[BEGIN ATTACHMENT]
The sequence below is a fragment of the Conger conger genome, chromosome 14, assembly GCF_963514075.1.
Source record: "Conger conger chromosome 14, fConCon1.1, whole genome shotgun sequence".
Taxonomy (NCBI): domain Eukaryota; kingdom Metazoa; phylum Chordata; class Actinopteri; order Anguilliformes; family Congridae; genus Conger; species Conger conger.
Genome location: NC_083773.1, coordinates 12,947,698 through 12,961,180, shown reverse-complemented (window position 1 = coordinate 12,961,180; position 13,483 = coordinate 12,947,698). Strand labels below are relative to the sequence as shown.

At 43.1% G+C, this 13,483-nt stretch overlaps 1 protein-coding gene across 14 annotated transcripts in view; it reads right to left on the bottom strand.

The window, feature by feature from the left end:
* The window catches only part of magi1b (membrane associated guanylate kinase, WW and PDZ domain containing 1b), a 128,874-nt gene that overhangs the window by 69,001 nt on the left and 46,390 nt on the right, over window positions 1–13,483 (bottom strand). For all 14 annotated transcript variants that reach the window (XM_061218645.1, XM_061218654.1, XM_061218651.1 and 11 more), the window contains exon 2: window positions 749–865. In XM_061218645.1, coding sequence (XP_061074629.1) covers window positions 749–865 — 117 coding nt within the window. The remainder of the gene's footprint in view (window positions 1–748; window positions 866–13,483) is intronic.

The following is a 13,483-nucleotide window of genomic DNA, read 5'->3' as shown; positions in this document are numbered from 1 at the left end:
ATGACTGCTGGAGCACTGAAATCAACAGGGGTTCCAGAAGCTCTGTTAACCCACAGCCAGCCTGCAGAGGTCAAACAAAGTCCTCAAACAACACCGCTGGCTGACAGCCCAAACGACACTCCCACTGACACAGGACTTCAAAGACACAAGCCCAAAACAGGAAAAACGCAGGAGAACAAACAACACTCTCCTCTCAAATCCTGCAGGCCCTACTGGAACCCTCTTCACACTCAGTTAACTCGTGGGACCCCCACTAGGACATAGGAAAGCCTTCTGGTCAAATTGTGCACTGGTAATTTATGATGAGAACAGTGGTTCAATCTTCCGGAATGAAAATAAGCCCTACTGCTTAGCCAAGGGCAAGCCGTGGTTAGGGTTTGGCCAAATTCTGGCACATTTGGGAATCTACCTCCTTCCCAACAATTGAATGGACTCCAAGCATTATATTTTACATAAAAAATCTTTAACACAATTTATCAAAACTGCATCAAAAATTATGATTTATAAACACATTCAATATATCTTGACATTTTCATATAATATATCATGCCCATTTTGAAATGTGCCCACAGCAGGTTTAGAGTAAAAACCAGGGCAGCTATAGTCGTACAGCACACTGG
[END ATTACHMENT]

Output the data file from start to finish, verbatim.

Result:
The sequence below is a fragment of the Conger conger genome, chromosome 14, assembly GCF_963514075.1.
Source record: "Conger conger chromosome 14, fConCon1.1, whole genome shotgun sequence".
Taxonomy (NCBI): domain Eukaryota; kingdom Metazoa; phylum Chordata; class Actinopteri; order Anguilliformes; family Congridae; genus Conger; species Conger conger.
Genome location: NC_083773.1, coordinates 12,947,698 through 12,961,180, shown reverse-complemented (window position 1 = coordinate 12,961,180; position 13,483 = coordinate 12,947,698). Strand labels below are relative to the sequence as shown.

At 43.1% G+C, this 13,483-nt stretch overlaps 1 protein-coding gene across 14 annotated transcripts in view; it reads right to left on the bottom strand.

The window, feature by feature from the left end:
* The window catches only part of magi1b (membrane associated guanylate kinase, WW and PDZ domain containing 1b), a 128,874-nt gene that overhangs the window by 69,001 nt on the left and 46,390 nt on the right, over window positions 1–13,483 (bottom strand). For all 14 annotated transcript variants that reach the window (XM_061218645.1, XM_061218654.1, XM_061218651.1 and 11 more), the window contains exon 2: window positions 749–865. In XM_061218645.1, coding sequence (XP_061074629.1) covers window positions 749–865 — 117 coding nt within the window. The remainder of the gene's footprint in view (window positions 1–748; window positions 866–13,483) is intronic.

The following is a 13,483-nucleotide window of genomic DNA, read 5'->3' as shown; positions in this document are numbered from 1 at the left end:
ATGACTGCTGGAGCACTGAAATCAACAGGGGTTCCAGAAGCTCTGTTAACCCACAGCCAGCCTGCAGAGGTCAAACAAAGTCCTCAAACAACACCGCTGGCTGACAGCCCAAACGACACTCCCACTGACACAGGACTTCAAAGACACAAGCCCAAAACAGGAAAAACGCAGGAGAACAAACAACACTCTCCTCTCAAATCCTGCAGGCCCTACTGGAACCCTCTTCACACTCAGTTAACTCGTGGGACCCCCACTAGGACATAGGAAAGCCTTCTGGTCAAATTGTGCACTGGTAATTTATGATGAGAACAGTGGTTCAATCTTCCGGAATGAAAATAAGCCCTACTGCTTAGCCAAGGGCAAGCCGTGGTTAGGGTTTGGCCAAATTCTGGCACATTTGGGAATCTACCTCCTTCCCAACAATTGAATGGACTCCAAGCATTATATTTTACATAAAAAATCTTTAACACAATTTATCAAAACTGCATCAAAAATTATGATTTATAAACACATTCAATATATCTTGACATTTTCATATAATATATCATGCCCATTTTGAAATGTGCCCACAGCAGGTTTAGAGTAAAAACCAGGGCAGCTATAGTCGTACAGCACACTGG